Over 19 Million Social Security Numbers Stolen From Background Checks

Over 21 million social security numbers were reportedly stolen in a massive data breach conducted in May.

The Daily Mail reports that, according to the U.S. Office of Personnel Management, 19.7 million of the victims affected by the data breach applied for security clearances to qualify for government jobs.

The remaining 1.8 million victims did not submit applications. On the contrary, they were reportedly associated with the applicants as partners and spouses.

When asked to confirm whether or not China was responsible for the massive data breach, the cyber security coordinator of the National Security Council (Michael Daniel) stated that he was not “prepared to comment” on that particular topic.

This particular incident is separate “but related” to the massive data breach that made headlines back in April. During that particular data breach, over 4 million federal workers (past and present) were affected. Daily Mail reports that the social security numbers of those affected employees were stolen as well.

According to the Office of Personnel Management, there is a key similarity that links both of these breaches together. The report confirms that both incidents were discovered during a forensics investigation. The investigations in both cases were specifically designed to focus on the management processes and procedures of federal data.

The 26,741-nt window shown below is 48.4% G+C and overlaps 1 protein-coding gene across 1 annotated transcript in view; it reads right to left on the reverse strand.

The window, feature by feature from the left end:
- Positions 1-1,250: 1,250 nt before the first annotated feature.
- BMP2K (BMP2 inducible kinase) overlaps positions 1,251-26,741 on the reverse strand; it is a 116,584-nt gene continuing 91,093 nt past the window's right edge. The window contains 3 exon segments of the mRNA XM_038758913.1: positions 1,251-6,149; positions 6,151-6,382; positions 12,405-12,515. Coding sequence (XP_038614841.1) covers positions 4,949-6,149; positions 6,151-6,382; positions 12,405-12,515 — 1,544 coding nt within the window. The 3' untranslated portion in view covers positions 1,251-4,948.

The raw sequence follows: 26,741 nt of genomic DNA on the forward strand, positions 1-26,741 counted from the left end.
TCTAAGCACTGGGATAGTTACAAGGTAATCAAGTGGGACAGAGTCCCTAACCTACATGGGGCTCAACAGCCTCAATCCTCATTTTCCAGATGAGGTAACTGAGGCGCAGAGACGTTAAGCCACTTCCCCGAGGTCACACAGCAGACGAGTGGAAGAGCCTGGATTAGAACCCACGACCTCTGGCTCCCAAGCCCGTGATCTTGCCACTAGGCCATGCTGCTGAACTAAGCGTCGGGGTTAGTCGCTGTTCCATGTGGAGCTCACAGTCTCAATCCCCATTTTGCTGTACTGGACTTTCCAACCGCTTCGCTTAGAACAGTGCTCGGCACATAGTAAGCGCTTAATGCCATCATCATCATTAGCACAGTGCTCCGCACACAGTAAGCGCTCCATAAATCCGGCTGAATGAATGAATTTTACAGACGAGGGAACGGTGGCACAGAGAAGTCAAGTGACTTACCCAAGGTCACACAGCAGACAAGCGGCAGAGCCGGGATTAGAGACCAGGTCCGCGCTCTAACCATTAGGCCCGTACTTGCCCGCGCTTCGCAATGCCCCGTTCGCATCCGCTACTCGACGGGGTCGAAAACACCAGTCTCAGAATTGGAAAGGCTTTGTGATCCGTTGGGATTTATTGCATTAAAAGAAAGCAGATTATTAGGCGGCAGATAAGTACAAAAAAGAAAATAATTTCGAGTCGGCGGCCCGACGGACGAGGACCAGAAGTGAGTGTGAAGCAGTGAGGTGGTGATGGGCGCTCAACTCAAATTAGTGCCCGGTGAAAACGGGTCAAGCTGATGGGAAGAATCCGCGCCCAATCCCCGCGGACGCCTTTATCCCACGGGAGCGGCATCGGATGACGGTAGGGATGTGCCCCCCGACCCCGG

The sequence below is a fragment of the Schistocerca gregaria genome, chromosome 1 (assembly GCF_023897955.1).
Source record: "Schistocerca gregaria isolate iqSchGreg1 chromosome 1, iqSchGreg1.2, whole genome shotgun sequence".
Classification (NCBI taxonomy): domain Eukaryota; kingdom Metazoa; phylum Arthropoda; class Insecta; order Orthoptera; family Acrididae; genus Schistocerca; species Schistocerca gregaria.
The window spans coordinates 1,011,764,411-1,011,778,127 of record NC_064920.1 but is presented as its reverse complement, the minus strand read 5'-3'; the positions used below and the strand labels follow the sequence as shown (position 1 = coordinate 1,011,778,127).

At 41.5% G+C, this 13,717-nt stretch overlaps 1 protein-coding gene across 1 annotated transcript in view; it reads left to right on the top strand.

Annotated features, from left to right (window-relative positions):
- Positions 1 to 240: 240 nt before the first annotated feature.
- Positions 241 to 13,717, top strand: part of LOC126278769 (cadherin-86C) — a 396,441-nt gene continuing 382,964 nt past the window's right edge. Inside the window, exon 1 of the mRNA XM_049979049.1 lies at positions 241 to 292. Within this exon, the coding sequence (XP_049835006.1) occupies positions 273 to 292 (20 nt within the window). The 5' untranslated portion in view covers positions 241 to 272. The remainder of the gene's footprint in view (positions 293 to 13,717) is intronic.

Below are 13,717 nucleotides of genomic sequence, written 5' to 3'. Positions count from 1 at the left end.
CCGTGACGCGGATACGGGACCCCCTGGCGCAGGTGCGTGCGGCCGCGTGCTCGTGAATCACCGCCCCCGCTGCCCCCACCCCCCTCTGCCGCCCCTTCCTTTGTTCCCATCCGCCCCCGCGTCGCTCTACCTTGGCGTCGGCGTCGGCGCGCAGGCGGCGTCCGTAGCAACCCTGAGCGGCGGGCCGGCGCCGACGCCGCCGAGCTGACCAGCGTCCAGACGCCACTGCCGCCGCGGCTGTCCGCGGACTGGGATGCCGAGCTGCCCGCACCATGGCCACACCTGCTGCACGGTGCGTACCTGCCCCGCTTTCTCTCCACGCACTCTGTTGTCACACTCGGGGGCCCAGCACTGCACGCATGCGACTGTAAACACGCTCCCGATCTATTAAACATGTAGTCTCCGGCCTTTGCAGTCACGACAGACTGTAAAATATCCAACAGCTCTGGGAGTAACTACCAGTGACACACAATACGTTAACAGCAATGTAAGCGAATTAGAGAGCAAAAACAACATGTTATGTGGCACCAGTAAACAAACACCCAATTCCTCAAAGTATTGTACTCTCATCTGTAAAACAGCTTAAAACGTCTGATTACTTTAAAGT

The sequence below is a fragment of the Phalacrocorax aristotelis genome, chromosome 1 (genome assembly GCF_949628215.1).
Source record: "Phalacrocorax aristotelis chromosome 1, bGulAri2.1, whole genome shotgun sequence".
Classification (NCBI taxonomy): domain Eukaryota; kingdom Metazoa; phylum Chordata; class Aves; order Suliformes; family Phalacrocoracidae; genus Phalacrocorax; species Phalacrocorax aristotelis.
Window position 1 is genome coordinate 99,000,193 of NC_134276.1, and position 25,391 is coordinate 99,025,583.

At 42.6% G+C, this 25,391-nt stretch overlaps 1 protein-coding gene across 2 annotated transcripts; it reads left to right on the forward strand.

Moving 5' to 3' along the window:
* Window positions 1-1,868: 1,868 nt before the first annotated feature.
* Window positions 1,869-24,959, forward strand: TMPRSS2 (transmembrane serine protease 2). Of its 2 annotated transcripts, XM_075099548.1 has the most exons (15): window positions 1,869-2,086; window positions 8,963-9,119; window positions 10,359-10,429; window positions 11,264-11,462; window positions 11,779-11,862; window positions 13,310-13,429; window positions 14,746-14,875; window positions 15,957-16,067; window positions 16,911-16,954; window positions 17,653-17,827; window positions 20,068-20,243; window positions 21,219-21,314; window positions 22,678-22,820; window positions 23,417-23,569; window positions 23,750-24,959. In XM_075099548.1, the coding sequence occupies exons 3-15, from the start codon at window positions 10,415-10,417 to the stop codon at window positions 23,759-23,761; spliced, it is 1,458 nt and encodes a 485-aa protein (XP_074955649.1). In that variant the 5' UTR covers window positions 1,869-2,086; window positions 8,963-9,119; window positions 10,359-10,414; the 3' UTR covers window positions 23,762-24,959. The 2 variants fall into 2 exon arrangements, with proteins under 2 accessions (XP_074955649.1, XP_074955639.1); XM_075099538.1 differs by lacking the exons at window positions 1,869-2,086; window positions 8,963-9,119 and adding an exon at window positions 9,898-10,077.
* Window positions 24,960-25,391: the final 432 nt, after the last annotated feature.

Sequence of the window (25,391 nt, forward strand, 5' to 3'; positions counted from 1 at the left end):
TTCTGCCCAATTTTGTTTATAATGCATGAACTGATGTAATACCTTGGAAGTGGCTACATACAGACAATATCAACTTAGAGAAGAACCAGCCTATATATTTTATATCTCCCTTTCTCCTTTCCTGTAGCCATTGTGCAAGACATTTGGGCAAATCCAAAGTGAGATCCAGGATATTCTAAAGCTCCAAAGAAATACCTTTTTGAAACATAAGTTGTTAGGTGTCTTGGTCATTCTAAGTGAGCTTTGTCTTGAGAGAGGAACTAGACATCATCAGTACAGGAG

The report further states that the government is now forced to follow a three-year requirement that will ensure third-party support due to the recent history of massive data breaches.

The three-year requirement calls for third-party support provided by a private firm that specializes in cyber-crimes and data breaches. A highlight of this requirement is the broad range of people that must receive that support — all 21.5 million victims. According to the report, the support will allow the affected victims to effectively monitor their credit files, identity, as well as their children.

Shortly after the news of the May data breach was reported, another major announcement followed shortly thereafter.

Katherine Archuleta, the director of the Office of Personnel Management (OPM), actually fought against the calls for her to resign from her prominent position within the agency.

According to the Daily Mail, Archuleta decided to stay on-board and work hard to resolve the major oversight which left the agency vulnerable and openly exposed to the hackers responsible for the recent data breaches and stolen social security numbers.

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